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Saturday, July 03, 2004

The 10 Worst First Basemen of 2004 

Inspired by a conversation with my dad about John Olerud, I've compiled a list of the ten worst first basemen so far this season. To qualify, a first baseman must lead his team is games played at the position (exception: David McCarty leads the Red Sox in games at first over David Ortiz, 43 to 30, but McCarty only has 90 at-bats on the season, so he was disqualified). There are a lot of ways to rate players, taking in all kinds of considerations like power, defensive ability, on-base average, and many others. Since a first baseman's value is largely at the plate as a hitter, I've ignored defense altogether (all apologies to the defensive wizardry of Johnny-O) and ranked all eligible players by on base plus slugging. Here's the list:

10 (tie). Julio Franco, Atlanta; Shea Hillenbrand, Arizona; .784 OPS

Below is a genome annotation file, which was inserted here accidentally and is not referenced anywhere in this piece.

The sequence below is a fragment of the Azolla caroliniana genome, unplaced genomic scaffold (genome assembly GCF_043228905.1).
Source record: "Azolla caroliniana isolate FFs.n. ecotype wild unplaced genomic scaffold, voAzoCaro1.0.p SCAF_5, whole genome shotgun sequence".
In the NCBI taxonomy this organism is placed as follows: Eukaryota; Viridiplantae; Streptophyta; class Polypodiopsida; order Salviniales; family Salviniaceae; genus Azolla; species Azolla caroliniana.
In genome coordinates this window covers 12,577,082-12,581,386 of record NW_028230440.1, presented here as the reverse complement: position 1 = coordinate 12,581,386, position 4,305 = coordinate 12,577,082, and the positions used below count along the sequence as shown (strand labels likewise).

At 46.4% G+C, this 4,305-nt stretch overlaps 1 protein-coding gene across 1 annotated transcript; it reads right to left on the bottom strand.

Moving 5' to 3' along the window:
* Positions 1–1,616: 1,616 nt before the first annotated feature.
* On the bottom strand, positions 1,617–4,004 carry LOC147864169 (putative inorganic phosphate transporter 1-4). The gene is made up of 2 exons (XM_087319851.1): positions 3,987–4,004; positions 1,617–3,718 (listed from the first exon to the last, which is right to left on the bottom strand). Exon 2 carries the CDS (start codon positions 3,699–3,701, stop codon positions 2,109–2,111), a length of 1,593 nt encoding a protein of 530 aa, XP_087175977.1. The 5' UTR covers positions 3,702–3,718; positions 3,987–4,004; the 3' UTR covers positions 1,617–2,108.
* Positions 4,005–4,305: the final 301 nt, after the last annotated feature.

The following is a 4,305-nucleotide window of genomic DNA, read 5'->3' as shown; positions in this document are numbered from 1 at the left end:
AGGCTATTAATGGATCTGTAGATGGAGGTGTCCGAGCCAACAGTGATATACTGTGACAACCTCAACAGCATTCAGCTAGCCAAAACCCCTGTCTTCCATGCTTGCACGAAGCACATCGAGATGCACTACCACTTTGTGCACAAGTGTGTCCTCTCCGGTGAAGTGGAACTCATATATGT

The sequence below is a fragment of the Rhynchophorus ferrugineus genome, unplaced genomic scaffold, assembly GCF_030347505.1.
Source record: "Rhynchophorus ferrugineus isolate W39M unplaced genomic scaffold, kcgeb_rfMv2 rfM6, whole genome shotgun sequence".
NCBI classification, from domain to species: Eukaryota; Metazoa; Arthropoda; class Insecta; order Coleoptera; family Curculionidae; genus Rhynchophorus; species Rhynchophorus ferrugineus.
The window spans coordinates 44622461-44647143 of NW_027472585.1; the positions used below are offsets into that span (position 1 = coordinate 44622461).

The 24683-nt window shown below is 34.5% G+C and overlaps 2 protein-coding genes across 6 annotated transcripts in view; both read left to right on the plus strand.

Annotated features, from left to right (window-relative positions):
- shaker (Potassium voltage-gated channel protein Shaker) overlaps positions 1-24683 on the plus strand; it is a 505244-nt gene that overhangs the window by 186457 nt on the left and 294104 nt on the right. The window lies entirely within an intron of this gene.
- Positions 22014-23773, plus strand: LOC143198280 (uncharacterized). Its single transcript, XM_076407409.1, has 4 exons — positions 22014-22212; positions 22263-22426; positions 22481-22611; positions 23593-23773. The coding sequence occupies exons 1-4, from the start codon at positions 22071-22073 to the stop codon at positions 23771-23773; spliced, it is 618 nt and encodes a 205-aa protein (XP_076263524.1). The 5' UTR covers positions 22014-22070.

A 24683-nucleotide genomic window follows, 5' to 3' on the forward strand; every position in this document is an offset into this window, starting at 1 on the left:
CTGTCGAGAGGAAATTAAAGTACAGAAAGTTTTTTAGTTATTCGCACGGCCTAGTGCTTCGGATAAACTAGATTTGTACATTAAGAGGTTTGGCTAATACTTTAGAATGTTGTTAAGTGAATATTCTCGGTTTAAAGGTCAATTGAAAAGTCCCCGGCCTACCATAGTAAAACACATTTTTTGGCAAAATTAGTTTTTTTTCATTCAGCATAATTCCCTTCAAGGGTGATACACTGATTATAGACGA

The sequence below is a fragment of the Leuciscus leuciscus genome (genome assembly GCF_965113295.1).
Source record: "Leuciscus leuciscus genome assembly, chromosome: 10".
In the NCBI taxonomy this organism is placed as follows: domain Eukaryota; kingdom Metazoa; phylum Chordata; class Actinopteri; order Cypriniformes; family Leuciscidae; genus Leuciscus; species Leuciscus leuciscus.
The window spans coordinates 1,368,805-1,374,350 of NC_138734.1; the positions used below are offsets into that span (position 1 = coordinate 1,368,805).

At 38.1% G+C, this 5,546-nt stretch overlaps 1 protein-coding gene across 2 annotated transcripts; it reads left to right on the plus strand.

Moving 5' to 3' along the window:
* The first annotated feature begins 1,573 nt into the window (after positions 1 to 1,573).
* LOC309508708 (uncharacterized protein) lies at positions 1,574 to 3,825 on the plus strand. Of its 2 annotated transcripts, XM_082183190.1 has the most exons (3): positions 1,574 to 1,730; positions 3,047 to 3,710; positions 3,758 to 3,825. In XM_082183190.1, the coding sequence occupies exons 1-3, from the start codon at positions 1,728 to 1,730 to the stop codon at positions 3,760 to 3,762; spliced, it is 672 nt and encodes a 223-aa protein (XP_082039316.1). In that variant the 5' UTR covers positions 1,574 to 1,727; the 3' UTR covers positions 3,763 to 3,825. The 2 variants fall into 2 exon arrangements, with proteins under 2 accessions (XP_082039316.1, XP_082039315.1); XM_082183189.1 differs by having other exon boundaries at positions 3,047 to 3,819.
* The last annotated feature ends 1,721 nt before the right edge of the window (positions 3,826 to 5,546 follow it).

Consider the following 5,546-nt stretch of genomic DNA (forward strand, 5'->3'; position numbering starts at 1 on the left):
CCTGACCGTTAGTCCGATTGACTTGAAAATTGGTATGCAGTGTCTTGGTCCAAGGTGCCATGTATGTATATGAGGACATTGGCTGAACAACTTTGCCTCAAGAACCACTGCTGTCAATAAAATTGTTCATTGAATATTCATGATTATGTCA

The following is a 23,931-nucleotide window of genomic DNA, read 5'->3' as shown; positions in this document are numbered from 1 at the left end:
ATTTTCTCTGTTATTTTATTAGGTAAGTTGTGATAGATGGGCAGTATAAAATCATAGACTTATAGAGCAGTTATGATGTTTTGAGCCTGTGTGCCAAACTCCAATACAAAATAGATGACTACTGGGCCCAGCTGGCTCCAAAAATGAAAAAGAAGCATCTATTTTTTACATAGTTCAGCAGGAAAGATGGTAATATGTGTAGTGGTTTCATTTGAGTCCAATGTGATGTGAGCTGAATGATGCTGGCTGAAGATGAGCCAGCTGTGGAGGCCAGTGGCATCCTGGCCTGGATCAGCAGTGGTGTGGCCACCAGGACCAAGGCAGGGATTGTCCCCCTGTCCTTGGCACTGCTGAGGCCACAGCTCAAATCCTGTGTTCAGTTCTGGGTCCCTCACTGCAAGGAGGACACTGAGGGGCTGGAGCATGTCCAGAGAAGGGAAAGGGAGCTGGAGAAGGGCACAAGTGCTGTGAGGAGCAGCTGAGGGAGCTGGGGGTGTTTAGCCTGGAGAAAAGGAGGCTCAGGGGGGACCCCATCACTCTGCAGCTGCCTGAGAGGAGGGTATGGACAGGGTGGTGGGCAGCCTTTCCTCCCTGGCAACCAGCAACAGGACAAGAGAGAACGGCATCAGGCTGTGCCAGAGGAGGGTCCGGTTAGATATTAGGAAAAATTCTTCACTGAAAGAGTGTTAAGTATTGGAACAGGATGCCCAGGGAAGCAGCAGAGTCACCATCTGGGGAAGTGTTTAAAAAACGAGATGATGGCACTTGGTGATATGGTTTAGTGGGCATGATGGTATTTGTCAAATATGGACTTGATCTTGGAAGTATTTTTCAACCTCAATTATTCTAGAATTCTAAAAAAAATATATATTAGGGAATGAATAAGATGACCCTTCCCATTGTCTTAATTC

9. Carlos Pena, Detroit; .773
8. Rafael Palmeiro, Baltimore; .771
7. Carlos Delgado, Toronto; .753
6. Shawn Green, Los Angeles; .751
5. John Olerud, Seattle; .743
4. Ben Broussard, Cleveland; .734
3. Darin Erstad, Anaheim; .684
2. J.T. Snow, San Francisco; .677

...and the "winner" is:

1. Doug Mientkiewicz, Minnesota, .669


So, much to my surprise as I started this project, Olerud is only the fifth-worst first baseman in baseball. To be fair, it should be said that Oledud, Erstad, Snow, and Mientkiewicz are all excellent defensive players, so their value has been under-rated for this list.

Comments:
I object strongly to this article, though I realize this objection is groundless.
 
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